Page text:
Ottawa – The Conference Board of Canada’s Help-Wanted Index rose five points in December 2013. The Index now stands three points higher than a year ago. December’s index gain suggests that there are brighter days ahead for the labour market. Still, employment is expected to grow at only a moderate pace in the coming months. The index suggests that the labour market will add only 12,000 jobs in the first month of 2014.
At the provincial level, all provinces except Manitoba saw their indexes increase in December. Manitoba’s index fell 2.4 points — the seventh monthly decline for the index in 2013. Saskatchewan’s index posted the largest gain, increasing 27.9 points.
British Columbia’s index was up 10.9 points in December, more than offsetting the previous month’s decline. Alberta’s index rose 3.5 points — its fifth consecutive gain.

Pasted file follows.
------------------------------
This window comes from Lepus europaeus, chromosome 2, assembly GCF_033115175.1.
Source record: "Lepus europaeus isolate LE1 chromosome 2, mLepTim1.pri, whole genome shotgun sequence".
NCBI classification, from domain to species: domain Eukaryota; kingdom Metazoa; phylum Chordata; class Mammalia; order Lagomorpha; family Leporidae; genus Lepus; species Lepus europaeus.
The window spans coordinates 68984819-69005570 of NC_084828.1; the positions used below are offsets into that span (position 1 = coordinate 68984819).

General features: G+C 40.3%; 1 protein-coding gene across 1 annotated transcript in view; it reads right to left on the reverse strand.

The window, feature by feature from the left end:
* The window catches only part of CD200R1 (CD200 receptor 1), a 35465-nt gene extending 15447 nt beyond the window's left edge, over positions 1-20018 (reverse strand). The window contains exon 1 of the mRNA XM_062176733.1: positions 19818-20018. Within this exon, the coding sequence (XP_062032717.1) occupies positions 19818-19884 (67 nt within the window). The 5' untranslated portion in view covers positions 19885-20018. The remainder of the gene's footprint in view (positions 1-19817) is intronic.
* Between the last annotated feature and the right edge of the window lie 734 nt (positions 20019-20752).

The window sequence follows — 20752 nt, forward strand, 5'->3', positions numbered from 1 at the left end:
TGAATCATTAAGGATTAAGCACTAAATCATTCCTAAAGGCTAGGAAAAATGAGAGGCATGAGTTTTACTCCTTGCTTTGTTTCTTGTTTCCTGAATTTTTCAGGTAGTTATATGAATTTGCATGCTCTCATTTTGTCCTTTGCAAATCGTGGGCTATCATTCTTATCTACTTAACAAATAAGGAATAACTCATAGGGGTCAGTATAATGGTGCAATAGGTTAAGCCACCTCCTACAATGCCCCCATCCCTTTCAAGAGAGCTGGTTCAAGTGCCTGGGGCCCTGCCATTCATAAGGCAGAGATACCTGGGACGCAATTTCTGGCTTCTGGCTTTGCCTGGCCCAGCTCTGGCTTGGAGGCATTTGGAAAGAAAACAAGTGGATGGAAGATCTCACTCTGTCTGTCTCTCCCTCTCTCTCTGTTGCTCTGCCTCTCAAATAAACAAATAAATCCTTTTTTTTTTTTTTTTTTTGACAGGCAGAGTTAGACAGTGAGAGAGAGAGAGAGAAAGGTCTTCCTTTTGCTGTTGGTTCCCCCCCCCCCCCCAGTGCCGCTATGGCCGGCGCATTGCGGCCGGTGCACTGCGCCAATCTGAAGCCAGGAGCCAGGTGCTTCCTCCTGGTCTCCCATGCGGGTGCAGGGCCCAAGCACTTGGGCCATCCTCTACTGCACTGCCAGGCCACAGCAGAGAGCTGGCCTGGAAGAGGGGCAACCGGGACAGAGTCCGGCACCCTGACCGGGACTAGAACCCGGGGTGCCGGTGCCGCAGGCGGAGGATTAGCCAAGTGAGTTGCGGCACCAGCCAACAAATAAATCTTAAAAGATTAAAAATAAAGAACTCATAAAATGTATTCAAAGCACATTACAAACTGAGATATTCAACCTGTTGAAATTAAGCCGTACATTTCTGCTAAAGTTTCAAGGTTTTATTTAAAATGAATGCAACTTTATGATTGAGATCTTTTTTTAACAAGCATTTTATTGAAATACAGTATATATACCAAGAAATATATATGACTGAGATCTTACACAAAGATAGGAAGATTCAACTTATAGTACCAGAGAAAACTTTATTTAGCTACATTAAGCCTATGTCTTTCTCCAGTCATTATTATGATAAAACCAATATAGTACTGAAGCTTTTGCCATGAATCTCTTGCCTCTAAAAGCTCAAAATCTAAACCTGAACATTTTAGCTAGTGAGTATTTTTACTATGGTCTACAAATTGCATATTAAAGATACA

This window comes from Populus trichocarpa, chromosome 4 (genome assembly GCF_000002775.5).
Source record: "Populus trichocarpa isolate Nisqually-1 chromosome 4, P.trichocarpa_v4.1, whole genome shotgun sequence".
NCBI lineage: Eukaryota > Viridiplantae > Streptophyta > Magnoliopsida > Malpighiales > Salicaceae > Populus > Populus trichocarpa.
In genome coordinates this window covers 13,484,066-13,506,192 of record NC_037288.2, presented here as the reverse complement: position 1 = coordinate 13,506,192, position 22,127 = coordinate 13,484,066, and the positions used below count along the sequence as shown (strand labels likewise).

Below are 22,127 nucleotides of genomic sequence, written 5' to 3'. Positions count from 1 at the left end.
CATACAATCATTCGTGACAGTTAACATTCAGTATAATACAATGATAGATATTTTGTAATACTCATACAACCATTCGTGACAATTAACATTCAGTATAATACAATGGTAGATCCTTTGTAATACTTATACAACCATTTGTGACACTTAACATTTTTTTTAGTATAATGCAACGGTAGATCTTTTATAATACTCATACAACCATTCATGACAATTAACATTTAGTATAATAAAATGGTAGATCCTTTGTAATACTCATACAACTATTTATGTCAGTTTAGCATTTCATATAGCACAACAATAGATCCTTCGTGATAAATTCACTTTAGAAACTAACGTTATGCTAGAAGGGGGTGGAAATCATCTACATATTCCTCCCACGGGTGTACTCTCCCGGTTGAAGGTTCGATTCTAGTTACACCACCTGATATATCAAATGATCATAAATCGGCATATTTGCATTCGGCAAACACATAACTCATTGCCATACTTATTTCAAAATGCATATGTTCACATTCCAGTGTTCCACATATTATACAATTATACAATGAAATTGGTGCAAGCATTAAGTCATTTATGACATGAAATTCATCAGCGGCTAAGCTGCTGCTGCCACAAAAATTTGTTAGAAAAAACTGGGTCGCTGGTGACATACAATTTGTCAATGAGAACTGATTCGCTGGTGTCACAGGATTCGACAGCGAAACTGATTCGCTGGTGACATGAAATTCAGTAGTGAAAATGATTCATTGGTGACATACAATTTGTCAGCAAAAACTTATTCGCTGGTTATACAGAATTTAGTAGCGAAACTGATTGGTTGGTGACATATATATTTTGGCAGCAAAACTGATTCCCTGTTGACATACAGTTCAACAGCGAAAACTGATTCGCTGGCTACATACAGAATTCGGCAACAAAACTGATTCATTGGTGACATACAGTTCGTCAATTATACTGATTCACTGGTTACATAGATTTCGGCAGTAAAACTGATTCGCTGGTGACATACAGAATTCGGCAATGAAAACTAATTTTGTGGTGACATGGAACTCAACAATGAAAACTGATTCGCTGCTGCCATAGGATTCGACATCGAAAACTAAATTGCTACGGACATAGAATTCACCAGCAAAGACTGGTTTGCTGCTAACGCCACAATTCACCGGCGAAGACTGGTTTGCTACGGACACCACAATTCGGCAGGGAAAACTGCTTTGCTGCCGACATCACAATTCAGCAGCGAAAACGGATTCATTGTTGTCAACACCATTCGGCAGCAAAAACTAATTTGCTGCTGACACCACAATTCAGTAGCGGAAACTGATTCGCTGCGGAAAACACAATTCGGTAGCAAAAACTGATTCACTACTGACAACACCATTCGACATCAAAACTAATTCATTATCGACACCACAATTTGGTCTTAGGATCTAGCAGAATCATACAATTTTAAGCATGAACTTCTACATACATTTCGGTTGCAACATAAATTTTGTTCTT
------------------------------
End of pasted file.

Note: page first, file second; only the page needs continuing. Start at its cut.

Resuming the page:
Central Canada, Ontario’s index increased 6.7 points — its fifth consecutive gain. Employment followed an upward trend in Ontario last year, and the index suggests that the trend will continue in the near term.
Quebec’s index edged up 1.3 points in December — its second consecutive gain.
In Atlantic Canada, Prince Edward Island led the way with an index gain of 10.9 points. Nova Scotia’s index increased 3.6 points — its fourth consecutive gain. New Brunswick’s index rose three points, and Newfoundland and Labrador’s index edged up 0.9 points.
Regionally, job prospects were positive in five of the eight cities in Western Canada, in seven of the 11 Ontario census metropolitan areas and two of the five Quebec metropolitan areas, and in all three metropolitan areas in Atlantic Canada. Only two cities, Kitchener-Cambridge-Waterloo and Edmonton, had negative job prospects.